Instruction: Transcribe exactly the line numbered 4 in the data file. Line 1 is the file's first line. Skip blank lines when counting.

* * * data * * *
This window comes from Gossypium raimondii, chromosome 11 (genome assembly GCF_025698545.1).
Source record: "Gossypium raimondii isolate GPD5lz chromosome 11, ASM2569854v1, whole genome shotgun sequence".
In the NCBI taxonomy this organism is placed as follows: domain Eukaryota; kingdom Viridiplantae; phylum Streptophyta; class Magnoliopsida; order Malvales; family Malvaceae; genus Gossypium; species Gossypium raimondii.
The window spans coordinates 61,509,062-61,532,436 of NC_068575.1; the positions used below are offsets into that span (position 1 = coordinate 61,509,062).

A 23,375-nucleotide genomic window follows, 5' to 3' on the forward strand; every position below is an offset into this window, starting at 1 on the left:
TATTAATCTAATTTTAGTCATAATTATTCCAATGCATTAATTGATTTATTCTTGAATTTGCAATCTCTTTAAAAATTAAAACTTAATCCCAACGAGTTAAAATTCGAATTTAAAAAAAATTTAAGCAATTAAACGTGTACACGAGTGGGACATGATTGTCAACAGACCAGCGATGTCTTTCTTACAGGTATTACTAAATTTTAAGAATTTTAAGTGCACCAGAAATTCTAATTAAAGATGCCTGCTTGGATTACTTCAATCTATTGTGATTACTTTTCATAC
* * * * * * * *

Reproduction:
The window spans coordinates 61,509,062-61,532,436 of NC_068575.1; the positions used below are offsets into that span (position 1 = coordinate 61,509,062).